Citing safety concerns, Starbucks plans to close 16 locations in various cities. The stores are located in Seattle, Los Angeles, Philadelphia, Washington DC, and Portland (Oregon). They will be closed at the end of July. The decision comes amid Starbucks’ efforts to change the company’s culture under the leadership of interim CEO Howard Schultz, as employees nationwide vote to unionize.
In a letter to employees on July 11th, Debbie Stroud and Denise Nelson, who are both senior vice presidents of U.S. operations, addressed the issue of safety at Starbucks stores.
Employees are “seeing firsthand the challenges facing our communities — personal safety, racism, lack of access to healthcare, a growing mental health crisis, rising drug use, and more,” they claimed, adding that “with stores in thousands of communities across the country, we know these challenges can, at times, play out within our stores too.”
To ensure that workers feel safer in stores, the company offers active shooter training and other types of training. The company provides mental health benefits, access to abortion care, clarity on shifts and store policies, and more, the letter said. The company may also shut down restrooms to the public, reversing a policy from 2018.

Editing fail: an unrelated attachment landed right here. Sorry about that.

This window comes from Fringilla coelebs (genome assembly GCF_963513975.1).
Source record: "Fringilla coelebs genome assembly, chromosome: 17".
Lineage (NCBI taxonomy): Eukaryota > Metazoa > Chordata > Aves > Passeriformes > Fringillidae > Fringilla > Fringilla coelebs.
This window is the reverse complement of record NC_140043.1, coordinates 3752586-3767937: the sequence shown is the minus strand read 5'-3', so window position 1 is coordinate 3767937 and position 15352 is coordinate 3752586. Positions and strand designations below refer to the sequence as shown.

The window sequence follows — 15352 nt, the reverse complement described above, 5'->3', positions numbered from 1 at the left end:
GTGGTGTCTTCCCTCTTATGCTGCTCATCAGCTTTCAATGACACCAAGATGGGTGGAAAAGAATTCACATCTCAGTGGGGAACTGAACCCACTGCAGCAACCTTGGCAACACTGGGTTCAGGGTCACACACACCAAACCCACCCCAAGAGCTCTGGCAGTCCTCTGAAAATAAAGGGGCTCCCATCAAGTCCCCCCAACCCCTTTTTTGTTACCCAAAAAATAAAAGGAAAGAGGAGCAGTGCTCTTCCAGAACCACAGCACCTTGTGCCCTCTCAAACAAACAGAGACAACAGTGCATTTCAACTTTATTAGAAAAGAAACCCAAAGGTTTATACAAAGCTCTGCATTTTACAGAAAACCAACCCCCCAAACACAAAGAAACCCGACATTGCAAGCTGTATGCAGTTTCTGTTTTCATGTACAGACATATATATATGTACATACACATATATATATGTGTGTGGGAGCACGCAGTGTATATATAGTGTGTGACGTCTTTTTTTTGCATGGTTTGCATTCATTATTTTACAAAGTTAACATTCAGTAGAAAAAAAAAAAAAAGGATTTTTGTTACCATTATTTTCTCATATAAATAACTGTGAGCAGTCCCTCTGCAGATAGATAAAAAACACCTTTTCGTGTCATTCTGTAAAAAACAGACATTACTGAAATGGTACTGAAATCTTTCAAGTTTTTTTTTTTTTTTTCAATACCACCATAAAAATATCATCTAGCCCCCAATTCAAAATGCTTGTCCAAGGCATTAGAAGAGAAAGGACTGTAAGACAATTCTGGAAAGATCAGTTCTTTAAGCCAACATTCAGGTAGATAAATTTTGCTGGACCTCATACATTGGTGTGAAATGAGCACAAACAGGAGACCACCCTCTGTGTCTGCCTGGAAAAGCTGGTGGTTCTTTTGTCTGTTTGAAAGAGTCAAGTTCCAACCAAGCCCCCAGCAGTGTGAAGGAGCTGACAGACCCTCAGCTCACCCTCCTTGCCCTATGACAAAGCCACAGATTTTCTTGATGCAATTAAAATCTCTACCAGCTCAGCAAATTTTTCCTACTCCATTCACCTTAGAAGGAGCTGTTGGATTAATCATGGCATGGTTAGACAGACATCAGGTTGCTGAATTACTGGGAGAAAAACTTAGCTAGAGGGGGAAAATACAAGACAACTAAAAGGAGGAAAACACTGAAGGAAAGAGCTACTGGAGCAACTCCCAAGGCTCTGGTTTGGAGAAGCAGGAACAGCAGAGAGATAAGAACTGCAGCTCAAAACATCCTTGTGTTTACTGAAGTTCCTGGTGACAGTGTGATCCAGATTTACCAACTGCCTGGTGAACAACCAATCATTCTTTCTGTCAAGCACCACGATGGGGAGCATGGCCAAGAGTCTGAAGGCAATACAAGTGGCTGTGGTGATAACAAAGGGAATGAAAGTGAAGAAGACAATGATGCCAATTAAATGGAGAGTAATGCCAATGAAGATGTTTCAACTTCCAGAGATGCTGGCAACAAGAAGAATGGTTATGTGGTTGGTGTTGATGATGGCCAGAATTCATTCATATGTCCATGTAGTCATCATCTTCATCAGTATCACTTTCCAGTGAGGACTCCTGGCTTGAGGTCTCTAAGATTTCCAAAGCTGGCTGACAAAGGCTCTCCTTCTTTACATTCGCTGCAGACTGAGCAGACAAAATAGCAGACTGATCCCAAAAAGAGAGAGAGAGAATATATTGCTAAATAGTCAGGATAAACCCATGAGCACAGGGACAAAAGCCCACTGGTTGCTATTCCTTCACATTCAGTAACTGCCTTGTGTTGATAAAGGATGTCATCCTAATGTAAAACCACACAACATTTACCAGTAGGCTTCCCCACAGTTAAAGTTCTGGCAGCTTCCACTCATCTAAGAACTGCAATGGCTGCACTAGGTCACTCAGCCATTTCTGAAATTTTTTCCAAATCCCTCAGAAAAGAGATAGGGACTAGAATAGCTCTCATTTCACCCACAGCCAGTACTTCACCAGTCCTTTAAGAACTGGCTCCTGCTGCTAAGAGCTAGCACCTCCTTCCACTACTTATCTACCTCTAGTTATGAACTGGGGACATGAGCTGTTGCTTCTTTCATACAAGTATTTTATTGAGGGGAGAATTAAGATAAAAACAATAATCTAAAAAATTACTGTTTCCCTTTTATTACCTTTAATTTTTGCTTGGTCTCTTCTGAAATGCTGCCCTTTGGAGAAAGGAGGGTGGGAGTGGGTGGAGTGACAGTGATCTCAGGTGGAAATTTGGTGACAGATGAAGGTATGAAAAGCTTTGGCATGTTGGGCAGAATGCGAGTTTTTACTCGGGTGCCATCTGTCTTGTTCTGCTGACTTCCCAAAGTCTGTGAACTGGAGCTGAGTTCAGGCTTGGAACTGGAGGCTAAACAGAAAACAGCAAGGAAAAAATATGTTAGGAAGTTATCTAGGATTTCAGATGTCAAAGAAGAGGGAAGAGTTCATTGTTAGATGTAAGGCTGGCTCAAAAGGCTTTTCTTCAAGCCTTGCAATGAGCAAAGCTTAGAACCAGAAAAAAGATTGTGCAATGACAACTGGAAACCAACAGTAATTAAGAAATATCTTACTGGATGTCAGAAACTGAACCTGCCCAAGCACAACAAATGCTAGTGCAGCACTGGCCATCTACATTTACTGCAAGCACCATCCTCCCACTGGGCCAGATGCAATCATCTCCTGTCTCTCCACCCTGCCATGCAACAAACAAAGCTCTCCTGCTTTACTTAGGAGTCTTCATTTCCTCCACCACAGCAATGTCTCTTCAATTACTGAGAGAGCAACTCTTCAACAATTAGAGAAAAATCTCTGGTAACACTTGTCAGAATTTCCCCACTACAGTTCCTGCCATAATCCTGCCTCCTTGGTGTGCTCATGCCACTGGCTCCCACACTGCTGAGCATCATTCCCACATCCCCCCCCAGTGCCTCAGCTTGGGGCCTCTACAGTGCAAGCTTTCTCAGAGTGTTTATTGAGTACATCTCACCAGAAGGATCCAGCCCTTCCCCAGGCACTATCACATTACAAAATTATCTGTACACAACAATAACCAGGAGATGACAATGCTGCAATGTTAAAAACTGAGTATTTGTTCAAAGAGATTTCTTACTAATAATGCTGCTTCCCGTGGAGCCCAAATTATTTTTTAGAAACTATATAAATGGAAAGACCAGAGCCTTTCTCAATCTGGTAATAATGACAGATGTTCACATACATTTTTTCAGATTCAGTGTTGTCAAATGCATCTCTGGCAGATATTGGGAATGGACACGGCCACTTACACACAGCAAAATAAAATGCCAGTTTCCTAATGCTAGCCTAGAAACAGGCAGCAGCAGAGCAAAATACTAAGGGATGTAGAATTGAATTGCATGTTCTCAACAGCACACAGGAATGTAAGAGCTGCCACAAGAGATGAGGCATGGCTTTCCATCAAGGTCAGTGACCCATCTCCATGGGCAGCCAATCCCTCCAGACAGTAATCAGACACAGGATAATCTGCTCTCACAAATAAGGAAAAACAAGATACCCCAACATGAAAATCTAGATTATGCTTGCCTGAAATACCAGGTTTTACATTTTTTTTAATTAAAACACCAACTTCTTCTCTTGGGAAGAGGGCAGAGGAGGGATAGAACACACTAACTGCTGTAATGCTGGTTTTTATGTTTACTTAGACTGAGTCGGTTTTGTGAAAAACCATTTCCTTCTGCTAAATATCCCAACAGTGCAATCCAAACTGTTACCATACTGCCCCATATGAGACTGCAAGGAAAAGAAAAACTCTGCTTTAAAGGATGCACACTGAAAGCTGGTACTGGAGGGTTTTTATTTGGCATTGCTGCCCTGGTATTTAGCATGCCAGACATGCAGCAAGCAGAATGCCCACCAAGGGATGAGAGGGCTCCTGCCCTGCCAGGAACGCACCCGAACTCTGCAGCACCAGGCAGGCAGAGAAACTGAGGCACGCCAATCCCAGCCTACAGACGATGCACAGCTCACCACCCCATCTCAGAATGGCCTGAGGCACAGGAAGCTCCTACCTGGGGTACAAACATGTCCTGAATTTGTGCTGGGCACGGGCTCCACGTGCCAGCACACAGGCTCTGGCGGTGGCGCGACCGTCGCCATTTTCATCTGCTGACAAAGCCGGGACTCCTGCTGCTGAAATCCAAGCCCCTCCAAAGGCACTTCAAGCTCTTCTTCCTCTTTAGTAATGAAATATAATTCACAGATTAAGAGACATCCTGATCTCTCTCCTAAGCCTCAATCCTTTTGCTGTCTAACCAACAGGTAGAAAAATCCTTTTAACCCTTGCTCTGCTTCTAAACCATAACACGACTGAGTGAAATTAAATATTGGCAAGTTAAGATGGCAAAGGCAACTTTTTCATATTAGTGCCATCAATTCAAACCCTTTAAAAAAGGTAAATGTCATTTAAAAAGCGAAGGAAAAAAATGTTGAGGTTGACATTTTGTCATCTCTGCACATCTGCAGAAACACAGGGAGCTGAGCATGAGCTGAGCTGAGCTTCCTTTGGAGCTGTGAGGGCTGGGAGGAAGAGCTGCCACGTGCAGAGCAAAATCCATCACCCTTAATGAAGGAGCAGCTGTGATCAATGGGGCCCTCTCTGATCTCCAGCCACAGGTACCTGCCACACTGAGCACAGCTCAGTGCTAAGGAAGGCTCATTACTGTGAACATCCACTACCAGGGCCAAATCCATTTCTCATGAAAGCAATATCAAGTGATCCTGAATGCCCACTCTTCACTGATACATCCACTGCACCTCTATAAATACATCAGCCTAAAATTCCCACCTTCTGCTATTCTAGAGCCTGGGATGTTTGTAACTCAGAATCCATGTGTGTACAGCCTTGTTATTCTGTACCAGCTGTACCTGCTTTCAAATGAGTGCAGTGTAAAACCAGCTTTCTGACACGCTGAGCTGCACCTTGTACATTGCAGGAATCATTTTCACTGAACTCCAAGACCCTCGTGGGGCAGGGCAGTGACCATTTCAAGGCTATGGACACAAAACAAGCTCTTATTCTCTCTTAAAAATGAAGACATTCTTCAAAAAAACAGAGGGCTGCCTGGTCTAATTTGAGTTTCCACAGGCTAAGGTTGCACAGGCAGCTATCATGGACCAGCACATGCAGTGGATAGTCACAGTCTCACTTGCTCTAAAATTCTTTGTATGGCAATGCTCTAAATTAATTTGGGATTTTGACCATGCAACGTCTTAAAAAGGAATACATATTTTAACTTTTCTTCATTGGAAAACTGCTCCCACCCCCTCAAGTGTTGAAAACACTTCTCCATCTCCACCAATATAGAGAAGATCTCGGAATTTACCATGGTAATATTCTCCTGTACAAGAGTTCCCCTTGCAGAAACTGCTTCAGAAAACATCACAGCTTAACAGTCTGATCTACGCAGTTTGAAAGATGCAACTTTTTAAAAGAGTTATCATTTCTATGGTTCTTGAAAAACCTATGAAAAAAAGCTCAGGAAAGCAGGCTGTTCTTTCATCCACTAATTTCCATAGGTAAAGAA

In cases where it is unable to maintain a safe environment in a store, Starbucks will permanently close it, the letter states. In those cases, the company will move employees to nearby stores. These moves are among a broader effort to reorganize the company, as outlined in a July 11th letter from Schultz, per report.
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Schultz took on the role of CEO for the third time in April. In recent months, he has spent time with employees, actively listening to their concerns and gathering feedback. He has also been working to discourage workers from joining unions, asking workers to avoid unions even before his official return to the company as CEO.
But the campaign for unionization has only grown. By June 24, the NLRB had certified unions in 133 Starbucks stores with well over 3,400 hourly employees among them, and certified decisions against unionization in 15 locations. Not only that, but elections are underway at dozens more stores.
Even with the pro-worker votes, the unionized stores represent only a fraction of the nearly 9,000 stores operated by Starbucks in the US. It’s worth noting, however, that Starbucks has made it clear that it doesn’t want employees to join a union, and that it won’t guarantee certain benefits to those who do so.
In a tweet, Starbucks Workers United Seattle wondered if the decision to close one of the Seattle locations was made with good faith. In June, Starbucks employees at a store in Ithaca, New York, claimed that their store was being closed in reprisal for their union activism.
Concerning this store closure, a company spokesperson said at the time that Starbucks opened and closed stores as part of its regular operations, without providing any reasons. In its last fiscal year, Starbucks closed 424 company-operated stores in the U.S., while opening 449 new locations.